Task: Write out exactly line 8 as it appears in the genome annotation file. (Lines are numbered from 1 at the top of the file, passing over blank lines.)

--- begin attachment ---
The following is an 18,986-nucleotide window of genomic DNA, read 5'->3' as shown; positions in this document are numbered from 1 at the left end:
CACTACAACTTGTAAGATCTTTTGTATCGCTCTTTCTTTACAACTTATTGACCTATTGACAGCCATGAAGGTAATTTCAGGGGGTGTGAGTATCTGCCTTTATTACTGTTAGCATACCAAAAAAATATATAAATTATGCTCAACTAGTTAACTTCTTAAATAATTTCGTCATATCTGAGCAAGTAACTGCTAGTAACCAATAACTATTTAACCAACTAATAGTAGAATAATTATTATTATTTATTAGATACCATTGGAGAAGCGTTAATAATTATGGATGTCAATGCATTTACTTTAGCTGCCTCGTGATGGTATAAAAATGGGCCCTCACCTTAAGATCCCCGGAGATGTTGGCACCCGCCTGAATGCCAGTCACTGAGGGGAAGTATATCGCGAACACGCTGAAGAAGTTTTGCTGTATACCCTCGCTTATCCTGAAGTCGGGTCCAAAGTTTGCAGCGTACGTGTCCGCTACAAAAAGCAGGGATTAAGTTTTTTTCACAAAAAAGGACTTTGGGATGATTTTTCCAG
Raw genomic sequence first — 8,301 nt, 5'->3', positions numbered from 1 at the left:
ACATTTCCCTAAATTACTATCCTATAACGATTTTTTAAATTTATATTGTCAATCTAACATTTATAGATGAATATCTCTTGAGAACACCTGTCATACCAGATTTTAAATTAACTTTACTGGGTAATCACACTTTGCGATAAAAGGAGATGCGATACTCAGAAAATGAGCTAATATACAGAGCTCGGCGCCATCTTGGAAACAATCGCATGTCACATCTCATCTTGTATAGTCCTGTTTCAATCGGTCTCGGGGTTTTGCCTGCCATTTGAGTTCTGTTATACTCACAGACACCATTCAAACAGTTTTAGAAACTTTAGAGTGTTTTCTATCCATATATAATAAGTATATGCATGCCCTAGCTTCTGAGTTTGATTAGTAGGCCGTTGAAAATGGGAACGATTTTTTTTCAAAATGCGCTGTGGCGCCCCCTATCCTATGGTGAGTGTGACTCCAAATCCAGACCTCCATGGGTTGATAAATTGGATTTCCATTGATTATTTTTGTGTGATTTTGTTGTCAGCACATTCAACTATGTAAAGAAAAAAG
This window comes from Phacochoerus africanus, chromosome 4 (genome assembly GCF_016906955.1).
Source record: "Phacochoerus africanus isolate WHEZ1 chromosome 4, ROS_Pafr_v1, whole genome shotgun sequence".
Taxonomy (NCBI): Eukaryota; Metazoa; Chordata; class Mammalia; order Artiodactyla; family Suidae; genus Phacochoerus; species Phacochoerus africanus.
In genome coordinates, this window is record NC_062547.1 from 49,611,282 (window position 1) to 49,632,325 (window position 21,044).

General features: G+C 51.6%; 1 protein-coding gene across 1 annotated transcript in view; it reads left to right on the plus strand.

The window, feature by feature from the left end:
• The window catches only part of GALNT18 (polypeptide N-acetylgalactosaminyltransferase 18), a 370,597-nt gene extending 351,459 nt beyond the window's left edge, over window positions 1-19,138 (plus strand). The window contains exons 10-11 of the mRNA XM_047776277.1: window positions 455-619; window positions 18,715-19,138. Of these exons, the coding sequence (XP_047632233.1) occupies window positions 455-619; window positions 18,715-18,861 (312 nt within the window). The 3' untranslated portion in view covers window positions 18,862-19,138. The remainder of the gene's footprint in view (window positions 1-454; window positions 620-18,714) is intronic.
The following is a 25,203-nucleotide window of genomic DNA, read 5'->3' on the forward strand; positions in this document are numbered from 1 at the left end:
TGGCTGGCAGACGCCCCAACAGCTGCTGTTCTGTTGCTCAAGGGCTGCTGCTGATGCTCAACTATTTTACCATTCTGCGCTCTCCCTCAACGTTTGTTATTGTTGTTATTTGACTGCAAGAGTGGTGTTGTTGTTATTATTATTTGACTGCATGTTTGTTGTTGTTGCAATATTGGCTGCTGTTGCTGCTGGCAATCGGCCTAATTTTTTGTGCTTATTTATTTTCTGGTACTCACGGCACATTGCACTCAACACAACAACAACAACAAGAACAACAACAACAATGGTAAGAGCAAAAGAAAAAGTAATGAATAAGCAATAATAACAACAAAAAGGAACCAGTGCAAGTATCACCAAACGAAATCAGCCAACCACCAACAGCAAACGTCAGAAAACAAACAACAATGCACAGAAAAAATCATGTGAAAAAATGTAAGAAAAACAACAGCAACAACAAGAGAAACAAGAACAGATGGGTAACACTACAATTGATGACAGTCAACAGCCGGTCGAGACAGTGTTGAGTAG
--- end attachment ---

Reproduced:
In genome coordinates, this window is record NC_062547.1 from 49,611,282 (window position 1) to 49,632,325 (window position 21,044).